Almost lost in the daily deluge of coronavirus news is the fact that Cincinnati has two newly appointed councilmembers. Republican Betsy Sundermann was sworn in March 4 to replace Amy Murray, and Democrat Jan-Michele Kearney was sworn in March 18 to replace Tamaya Dennard. Both were hand-picked by other councilmembers and both have law degrees, but they came to council via different career paths: Sundermann was a Hamilton County probate court magistrate; Kearney was cofounder of Sesh Communications and publisher of The Cincinnati Herald. The pandemic forced both to “hit the ground running,” says Kearney.
Sundermann has also worked for the Hamilton County Prosecutor’s office and Hamilton County Public Defender’s office, and is an Ursuline, DePauw University, and UC Law school grad. She didn’t even know Murray was leaving council to work for the Department of Defense when she started getting phone calls asking if she was taking her place. Sundermann was initially hesitant, but, after consulting with Republican party officials and her husband, David Laing—a registered Democrat and assistant city solicitor—she realized the job was a good fit “and went for it,” she says.
Kearney is a Walnut Hills, Dartmouth, and Harvard Law grad who, unlike Sundermann, was warned about being nominated for an open seat. (Dennard, facing federal corruption charges, resigned March 2.) Even so, says Kearney, “I have no political aspirations. I’m always behind the scenes, so I started to say no.” But she heard a Joel Osteen podcast about discerning God’s will in which Osteen asked, “When you’re called, are you listening? Are you ready?” The following day, she read a passage in Stacey Abrams’s Lead From the Outside, urging readers to “be daring” and “If you feel called to serve, go do it.” After consulting with her family—including husband Eric, a former state senator and current CEO of the Greater Cincinnati Northern Kentucky African American Chamber of Commerce—she accepted.
Both women have lived most of their lives within city limits. Both have had extensive involvement with volunteer and civic organizations—Kearney with places like Avondale Community Council, Mt. Auburn Housing Inc., and the Cincinnati Zoo, and Sundermann with everything from the Citizens Police Academy to Price Hill Will and Fernside. And both have prominent dads: Sundermann’s father is retired First District Court of Appeals Judge Hal Sundermann; Kearney’s tenure on the Avondale Community Council came at the urging of her late father, acclaimed physician Luther Lemon.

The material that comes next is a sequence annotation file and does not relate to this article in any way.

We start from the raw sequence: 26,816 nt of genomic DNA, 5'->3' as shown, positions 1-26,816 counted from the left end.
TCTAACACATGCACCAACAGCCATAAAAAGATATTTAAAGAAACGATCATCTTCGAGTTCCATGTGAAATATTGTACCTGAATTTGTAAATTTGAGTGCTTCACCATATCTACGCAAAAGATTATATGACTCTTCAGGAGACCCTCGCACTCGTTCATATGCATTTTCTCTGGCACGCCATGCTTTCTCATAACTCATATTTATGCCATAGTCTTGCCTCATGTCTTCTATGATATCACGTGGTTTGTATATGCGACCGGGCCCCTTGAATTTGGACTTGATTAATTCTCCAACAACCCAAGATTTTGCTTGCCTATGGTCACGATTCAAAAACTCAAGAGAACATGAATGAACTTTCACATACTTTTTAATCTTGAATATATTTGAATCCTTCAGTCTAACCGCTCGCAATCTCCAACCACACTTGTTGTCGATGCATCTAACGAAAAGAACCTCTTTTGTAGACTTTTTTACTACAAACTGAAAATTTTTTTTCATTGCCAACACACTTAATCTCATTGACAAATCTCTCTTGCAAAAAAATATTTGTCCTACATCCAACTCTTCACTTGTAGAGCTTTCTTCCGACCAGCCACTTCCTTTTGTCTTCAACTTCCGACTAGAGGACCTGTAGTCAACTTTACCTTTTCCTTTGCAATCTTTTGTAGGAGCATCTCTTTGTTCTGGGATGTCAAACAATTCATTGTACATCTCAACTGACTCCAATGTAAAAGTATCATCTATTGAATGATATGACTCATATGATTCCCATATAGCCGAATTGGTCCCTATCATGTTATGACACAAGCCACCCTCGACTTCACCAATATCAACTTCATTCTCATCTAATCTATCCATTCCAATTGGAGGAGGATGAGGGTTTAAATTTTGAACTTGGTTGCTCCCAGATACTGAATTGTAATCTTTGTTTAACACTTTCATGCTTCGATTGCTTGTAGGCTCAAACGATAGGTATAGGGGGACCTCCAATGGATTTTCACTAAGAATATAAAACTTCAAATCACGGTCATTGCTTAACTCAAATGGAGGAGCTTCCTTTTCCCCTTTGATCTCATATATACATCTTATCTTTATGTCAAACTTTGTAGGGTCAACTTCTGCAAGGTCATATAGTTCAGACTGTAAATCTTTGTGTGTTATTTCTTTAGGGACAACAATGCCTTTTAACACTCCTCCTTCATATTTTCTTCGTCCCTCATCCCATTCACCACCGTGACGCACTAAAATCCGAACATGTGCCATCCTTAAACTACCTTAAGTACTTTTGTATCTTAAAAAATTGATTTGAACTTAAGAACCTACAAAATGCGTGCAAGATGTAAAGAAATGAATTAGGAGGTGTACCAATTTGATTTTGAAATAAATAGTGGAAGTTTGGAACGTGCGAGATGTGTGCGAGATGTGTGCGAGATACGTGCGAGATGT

Both plan on running for full council terms in 2021. In a non-coronavirus world, they’ll be focused on different priorities. Kearney wants to make sure citywide development—which she says she’s “all for”—includes ample affordable housing and job opportunities. Sundermann wants to focus on law and public safety, especially expanding police use of ShotSpotter technology to locate gunfire, and on advocating for Cincinnati’s west side (she’s the only current councilmember living there). But the vast majority of both members’ work to date has centered on helping city residents through the pandemic. Even so, Sundermann says she’s “excited to have another woman on city council,” and Kearney calls Sundermann “a great neighbor,” noting that Sundermann’s staffers printed out council meeting documents for her before she was settled at her City Hall office.
Signs point to such collaboration as not being a fluke: During the interview for this story, Kearney noted a goal, inspired by advice from husband Eric, “Whether I agree with you or not, I want to hear what you have to say.” And during Sundermann’s speech after her swearing-in, she said, “I believe in a politics of working together and making people’s lives better and politics that shun division, gridlock, and anger.”
Only time will tell, but to both new councilmembers we say: Amen.